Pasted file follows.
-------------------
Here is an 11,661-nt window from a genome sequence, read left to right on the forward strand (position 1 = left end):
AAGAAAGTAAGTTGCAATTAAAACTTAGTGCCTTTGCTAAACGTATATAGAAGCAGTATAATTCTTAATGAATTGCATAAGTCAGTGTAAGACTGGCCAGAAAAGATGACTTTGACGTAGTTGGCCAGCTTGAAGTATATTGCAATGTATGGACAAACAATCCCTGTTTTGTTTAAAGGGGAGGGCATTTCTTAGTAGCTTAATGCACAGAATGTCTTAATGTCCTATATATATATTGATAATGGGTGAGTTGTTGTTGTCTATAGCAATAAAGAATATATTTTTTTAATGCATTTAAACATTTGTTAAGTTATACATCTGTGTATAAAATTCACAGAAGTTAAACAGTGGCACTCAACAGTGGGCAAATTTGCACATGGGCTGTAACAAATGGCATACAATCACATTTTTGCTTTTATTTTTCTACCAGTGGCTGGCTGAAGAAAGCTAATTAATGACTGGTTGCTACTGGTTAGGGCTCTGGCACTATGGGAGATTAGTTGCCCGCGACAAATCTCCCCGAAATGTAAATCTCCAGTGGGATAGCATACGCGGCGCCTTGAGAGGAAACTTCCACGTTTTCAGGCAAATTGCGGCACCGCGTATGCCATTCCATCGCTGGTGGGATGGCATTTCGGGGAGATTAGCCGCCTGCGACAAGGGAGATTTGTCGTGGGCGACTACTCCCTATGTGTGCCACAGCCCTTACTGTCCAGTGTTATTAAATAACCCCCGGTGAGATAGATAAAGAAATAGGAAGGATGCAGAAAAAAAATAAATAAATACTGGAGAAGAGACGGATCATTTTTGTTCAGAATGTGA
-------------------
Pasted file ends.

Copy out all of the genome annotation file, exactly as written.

Here is an 11,661-nt window from a genome sequence, read left to right on the forward strand (position 1 = left end):
AAGAAAGTAAGTTGCAATTAAAACTTAGTGCCTTTGCTAAACGTATATAGAAGCAGTATAATTCTTAATGAATTGCATAAGTCAGTGTAAGACTGGCCAGAAAAGATGACTTTGACGTAGTTGGCCAGCTTGAAGTATATTGCAATGTATGGACAAACAATCCCTGTTTTGTTTAAAGGGGAGGGCATTTCTTAGTAGCTTAATGCACAGAATGTCTTAATGTCCTATATATATATTGATAATGGGTGAGTTGTTGTTGTCTATAGCAATAAAGAATATATTTTTTTAATGCATTTAAACATTTGTTAAGTTATACATCTGTGTATAAAATTCACAGAAGTTAAACAGTGGCACTCAACAGTGGGCAAATTTGCACATGGGCTGTAACAAATGGCATACAATCACATTTTTGCTTTTATTTTTCTACCAGTGGCTGGCTGAAGAAAGCTAATTAATGACTGGTTGCTACTGGTTAGGGCTCTGGCACTATGGGAGATTAGTTGCCCGCGACAAATCTCCCCGAAATGTAAATCTCCAGTGGGATAGCATACGCGGCGCCTTGAGAGGAAACTTCCACGTTTTCAGGCAAATTGCGGCACCGCGTATGCCATTCCATCGCTGGTGGGATGGCATTTCGGGGAGATTAGCCGCCTGCGACAAGGGAGATTTGTCGTGGGCGACTACTCCCTATGTGTGCCACAGCCCTTACTGTCCAGTGTTATTAAATAACCCCCGGTGAGATAGATAAAGAAATAGGAAGGATGCAGAAAAAAAATAAATAAATACTGGAGAAGAGACGGATCATTTTTGTTCAGAATGTGA